Cardiovascular disease (CVD) refers to a group of diseases that involve the heart, blood vessels (arteries, veins and capillaries) or both. They range from high blood pressure to aneurysms and ischemic heart disease, most commonly atherosclerosis, where limited oxygen is supplied to the heart. While they can all present with systemic implications, more directly they may lead to a fatal heart attack.
The heart never rests. Even while you sleep it continues to function, pumping oxygenated blood to all other organs. When we breathe in, oxygen travels down to our lungs, is transferred into the pulmonary artery and is carried to the heart. The heart then acts as a pump, sending this oxygenated blood via the arteries to the rest of the body. This transport system relies heavily on healthy blood vessels. In order for blood vessels to perform their function they must remain open and unobstructed, allowing the blood to flow through at an optimum pressure. The walls of these vessels must also remain strong but flexible.
In the case of atherosclerosis, the walls are hardening as a result of plaque that accumulates inside them. The presence of plaque also narrows the space available for blood to flow through. When this occurs in the pulmonary arteries, it reduces the amount of oxygen supplied to the heart. In order to preserve the integrity of the vessel walls and prevent obstruction caused by plaque build-up, nutrients such as vitamin E, vitamin C and alpha lipoic acid are important.
These act as strong free radical scavengers, clearing up any inflammation before plaque can form, and vitamins E and C help to keep the vessels’ elasticity strong. L-arginine is an amino acid that turns into nitric oxide in the body, a strong vasodilator that opens the vessels to allow more space for blood to flow through.
Nuts are a great source of arginine, and eating almonds will provide both arginine and vitamin E. Omega-3 fatty acids have also proven to be beneficial in improving the elasticity of blood vessels, while providing extra anti-inflammatory support. Eating more fish high in omega-3 fatty acids, and less red meat, has proven beneficial in preventing CVD.
Contractions of the heart are controlled by the muscle that lies inside the wall of the heart (the myocardium). Therefore, in order to keep the pumping action of the heart strong and effective, it is important to provide nutrients that control muscle contraction. These are mostly electrolytes, potassium, calcium and magnesium. Sodium plays an important role also, but given its high intake through the diet, it needs to be regulated with potassium to keep the levels from rising. Balancing the optimum levels of these electrolytes is important, as high sodium levels are a large contributor to high blood pressure.
This is why diuretics must be used with great caution in cases of CVD. While in some cases they can be helpful in assisting with blood pressure – taking excess fluid from the body and therefore relieving the pressure within the vessels – they do present the danger of losing potassium. This is detrimental to the function of the heart. Many diuretics deplete the body of potassium, with the exception of dandelion leaf and nettle leaf. These will provide a net potassium gain, meaning they provide much more potassium than is lost via the kidneys as a result of the diuretic action.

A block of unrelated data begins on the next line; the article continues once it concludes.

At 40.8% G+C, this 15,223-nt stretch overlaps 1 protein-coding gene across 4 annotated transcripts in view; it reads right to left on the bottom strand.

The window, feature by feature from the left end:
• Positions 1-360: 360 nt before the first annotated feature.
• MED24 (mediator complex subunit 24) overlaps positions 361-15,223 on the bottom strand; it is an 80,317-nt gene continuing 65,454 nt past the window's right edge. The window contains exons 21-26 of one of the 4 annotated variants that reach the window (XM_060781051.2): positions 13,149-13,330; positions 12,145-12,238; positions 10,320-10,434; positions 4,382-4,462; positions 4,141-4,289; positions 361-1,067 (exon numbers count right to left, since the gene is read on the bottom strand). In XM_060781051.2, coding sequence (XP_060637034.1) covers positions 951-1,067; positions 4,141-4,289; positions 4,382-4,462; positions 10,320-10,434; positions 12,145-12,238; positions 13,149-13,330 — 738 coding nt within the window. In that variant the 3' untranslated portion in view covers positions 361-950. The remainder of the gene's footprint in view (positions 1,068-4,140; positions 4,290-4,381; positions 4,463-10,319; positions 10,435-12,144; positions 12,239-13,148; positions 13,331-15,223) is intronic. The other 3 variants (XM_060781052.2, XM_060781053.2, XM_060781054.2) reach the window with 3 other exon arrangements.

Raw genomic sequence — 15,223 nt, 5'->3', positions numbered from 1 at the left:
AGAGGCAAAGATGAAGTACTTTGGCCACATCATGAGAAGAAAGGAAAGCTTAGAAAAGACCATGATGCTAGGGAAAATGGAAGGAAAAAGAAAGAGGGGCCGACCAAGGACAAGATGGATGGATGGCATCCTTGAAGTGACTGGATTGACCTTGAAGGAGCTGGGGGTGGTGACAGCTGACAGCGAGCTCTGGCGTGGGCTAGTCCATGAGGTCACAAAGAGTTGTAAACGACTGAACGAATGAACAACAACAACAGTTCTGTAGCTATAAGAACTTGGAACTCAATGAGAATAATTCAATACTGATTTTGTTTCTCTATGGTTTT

CoQ10 is a nutrient found in high amounts in the heart muscle and a deficiency has been associated with angina, an irregular heart and heart failure. It is best taken in supplement form to boost the small amount available through diet.
While there is some physiological and morphological damage that occurs inside the cardiovascular system with age, the heart and its associated blood vessels are also greatly affected by diet and lifestyle. CVD is becoming more and more common across all age groups as a result of poor food choices and sedentary living.
By eating a diet based on whole foods, with lots of vegetables, some fruits and whole grains, lean protein and lots of healthy fats, particularly the omega-3 varieties, while avoiding trans fats in processed foods, CVD can be prevented. Combine this with a regular exercise routine, such as walking briskly for 40 minutes daily, and you should keep your heart happy and healthy for years to come.
This sesame-seed spread is loaded with vitamin E and calcium, essential for heart health. It is delicious on toast with avocado or try it as a winter salad dressing by adding lots of lemon juice and a touch of garlic.
Garlic keeps the blood thin, allowing it to move easily through the vessels while also providing strong anti-inflammatory action to reduce the build-up of plaque in arteries. Cook garlic for cardiovascular health.
Celery contains phthalide, a natural vasodilator. As blood vessel walls relax, they dilate and allow more room for blood flow. Celery provides a gain in potassium, unlike most diuretics. It’s great in soups and salads.
Oily fish such as mackerel, sardines and salmon contain omega-3 fatty acids. They are versatile and can be eaten on crackers for lunch, steamed for dinner, or mixed into salads to bulk up a side dish
Beta-glucan in oats is shown to remove undesirable cholesterol from the digestive system before it enters the bloodstream. Avenanthramide reduces damage caused by free radicals associated with cholesterol.
Herbs and spices
Turmeric, ginger and cayenne are circulatory stimulants that can increase blood flow to peripheral tissues. Turmeric and ginger also provide anti-platelet activity, helping to keep blood from clotting.